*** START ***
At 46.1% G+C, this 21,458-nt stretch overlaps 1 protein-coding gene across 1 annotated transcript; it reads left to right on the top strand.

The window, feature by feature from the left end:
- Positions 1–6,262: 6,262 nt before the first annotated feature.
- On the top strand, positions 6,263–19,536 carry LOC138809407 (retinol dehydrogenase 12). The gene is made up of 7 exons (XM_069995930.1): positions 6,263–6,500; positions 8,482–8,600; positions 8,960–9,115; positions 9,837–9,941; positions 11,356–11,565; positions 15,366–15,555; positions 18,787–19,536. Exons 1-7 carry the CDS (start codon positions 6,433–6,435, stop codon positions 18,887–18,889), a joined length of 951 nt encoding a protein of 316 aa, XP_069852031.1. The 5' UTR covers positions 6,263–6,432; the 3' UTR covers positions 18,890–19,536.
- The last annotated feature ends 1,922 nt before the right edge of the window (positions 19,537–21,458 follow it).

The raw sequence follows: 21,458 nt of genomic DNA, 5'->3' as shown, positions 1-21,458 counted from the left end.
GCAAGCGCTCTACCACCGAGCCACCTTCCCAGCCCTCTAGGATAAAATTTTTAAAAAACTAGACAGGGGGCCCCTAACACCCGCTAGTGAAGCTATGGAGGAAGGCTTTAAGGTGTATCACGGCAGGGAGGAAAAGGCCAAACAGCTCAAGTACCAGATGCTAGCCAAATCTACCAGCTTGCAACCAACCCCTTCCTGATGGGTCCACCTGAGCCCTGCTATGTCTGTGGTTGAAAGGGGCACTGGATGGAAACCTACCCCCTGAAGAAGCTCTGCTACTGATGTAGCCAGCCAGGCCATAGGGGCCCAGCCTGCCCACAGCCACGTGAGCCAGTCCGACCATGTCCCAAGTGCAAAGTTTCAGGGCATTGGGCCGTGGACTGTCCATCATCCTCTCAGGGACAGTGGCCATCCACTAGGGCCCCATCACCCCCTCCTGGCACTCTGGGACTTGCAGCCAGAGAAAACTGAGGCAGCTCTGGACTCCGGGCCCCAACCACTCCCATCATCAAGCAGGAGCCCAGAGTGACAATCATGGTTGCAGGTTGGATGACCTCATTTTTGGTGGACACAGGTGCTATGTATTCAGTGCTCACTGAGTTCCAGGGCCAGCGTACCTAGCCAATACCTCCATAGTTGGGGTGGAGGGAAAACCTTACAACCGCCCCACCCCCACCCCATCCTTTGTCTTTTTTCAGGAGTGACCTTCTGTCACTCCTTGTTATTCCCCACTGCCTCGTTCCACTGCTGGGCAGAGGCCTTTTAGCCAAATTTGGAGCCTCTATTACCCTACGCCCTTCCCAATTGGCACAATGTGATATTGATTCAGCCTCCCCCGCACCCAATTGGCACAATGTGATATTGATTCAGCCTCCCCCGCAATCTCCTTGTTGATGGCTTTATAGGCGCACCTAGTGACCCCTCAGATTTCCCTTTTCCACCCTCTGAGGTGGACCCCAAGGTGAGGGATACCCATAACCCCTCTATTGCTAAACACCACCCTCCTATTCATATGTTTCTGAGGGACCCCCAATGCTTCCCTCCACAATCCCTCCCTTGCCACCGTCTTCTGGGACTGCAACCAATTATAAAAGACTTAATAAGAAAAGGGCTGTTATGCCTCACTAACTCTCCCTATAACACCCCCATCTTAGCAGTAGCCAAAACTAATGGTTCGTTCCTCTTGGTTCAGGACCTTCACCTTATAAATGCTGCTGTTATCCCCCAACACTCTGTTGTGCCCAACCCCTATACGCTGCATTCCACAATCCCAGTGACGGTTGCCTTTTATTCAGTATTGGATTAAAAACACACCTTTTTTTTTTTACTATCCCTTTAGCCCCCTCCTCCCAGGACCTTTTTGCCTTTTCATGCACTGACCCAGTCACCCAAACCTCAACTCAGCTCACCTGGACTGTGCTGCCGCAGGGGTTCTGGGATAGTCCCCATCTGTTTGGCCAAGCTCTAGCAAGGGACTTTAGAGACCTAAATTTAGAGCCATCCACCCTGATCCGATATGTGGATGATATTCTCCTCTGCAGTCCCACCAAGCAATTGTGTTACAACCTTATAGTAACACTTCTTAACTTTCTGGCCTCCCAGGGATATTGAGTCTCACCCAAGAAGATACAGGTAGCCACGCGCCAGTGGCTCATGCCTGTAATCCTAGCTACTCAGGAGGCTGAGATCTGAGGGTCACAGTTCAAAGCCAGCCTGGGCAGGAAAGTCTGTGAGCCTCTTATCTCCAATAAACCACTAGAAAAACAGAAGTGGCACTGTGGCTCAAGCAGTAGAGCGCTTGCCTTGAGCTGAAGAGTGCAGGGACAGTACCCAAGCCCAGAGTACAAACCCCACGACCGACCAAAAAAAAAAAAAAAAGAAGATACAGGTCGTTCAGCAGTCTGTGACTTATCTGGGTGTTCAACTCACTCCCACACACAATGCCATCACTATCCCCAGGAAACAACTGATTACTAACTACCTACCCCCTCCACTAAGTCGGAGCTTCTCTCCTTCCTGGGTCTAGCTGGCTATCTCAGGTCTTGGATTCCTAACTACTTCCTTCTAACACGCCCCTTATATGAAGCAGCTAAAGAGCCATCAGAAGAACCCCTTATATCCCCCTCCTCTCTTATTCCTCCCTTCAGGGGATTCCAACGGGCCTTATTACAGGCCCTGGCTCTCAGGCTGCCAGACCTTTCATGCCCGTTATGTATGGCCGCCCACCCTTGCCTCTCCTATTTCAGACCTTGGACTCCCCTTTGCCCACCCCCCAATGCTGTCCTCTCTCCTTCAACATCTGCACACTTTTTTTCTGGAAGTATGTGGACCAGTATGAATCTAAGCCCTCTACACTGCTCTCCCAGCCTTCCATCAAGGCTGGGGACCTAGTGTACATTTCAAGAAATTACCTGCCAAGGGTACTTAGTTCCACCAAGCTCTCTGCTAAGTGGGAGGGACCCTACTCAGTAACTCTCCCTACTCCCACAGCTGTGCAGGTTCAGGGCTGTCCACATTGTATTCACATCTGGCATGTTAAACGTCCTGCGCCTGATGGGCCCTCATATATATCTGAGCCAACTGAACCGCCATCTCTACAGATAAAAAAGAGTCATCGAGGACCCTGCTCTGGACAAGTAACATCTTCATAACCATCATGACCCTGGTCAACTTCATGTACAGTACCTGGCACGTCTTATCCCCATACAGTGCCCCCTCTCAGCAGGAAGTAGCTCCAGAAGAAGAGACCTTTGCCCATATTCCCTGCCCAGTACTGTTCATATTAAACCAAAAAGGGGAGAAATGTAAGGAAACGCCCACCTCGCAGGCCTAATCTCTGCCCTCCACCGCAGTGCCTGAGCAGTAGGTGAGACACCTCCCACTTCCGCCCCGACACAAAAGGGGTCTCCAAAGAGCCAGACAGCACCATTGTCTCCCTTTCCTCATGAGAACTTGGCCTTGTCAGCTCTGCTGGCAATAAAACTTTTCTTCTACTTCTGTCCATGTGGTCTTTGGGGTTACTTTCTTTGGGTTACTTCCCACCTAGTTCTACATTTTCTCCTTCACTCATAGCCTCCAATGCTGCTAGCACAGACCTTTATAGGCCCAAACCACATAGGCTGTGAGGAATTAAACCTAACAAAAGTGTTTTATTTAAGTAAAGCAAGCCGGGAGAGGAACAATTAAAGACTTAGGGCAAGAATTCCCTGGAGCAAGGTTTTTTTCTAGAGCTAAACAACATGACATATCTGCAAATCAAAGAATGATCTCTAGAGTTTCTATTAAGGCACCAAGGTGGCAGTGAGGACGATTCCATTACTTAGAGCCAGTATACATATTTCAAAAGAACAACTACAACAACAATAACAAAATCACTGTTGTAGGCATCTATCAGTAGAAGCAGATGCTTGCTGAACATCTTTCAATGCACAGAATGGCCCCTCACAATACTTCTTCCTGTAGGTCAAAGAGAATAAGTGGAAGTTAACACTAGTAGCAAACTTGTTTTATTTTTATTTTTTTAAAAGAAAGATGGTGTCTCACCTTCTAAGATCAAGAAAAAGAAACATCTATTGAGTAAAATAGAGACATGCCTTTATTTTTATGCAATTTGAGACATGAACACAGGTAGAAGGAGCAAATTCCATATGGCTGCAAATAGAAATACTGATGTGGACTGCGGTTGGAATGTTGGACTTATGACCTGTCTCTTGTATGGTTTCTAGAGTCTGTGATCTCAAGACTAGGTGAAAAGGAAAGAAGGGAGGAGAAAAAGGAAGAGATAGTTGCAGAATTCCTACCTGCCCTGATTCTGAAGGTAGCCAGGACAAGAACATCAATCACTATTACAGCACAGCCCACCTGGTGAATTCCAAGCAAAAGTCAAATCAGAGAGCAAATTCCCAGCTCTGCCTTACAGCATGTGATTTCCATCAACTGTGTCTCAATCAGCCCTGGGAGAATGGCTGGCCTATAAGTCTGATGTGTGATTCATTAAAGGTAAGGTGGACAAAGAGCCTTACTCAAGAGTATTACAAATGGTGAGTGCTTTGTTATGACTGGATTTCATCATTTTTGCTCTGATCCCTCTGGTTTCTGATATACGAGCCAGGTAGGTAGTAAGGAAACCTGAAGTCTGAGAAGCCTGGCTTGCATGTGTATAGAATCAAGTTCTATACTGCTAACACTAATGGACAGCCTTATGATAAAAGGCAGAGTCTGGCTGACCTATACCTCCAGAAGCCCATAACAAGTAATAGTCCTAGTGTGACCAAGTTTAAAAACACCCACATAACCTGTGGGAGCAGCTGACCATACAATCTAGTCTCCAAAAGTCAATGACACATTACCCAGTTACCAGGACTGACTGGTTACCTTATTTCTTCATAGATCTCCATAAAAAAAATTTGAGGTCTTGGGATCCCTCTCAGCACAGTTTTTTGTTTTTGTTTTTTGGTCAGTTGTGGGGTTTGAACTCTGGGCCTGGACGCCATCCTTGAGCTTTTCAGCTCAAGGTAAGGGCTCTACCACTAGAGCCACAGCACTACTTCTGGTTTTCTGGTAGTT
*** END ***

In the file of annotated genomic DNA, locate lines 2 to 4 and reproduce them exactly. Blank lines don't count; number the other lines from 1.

The window, feature by feature from the left end:
- Positions 1–6,262: 6,262 nt before the first annotated feature.
- On the top strand, positions 6,263–19,536 carry LOC138809407 (retinol dehydrogenase 12). The gene is made up of 7 exons (XM_069995930.1): positions 6,263–6,500; positions 8,482–8,600; positions 8,960–9,115; positions 9,837–9,941; positions 11,356–11,565; positions 15,366–15,555; positions 18,787–19,536. Exons 1-7 carry the CDS (start codon positions 6,433–6,435, stop codon positions 18,887–18,889), a joined length of 951 nt encoding a protein of 316 aa, XP_069852031.1. The 5' UTR covers positions 6,263–6,432; the 3' UTR covers positions 18,890–19,536.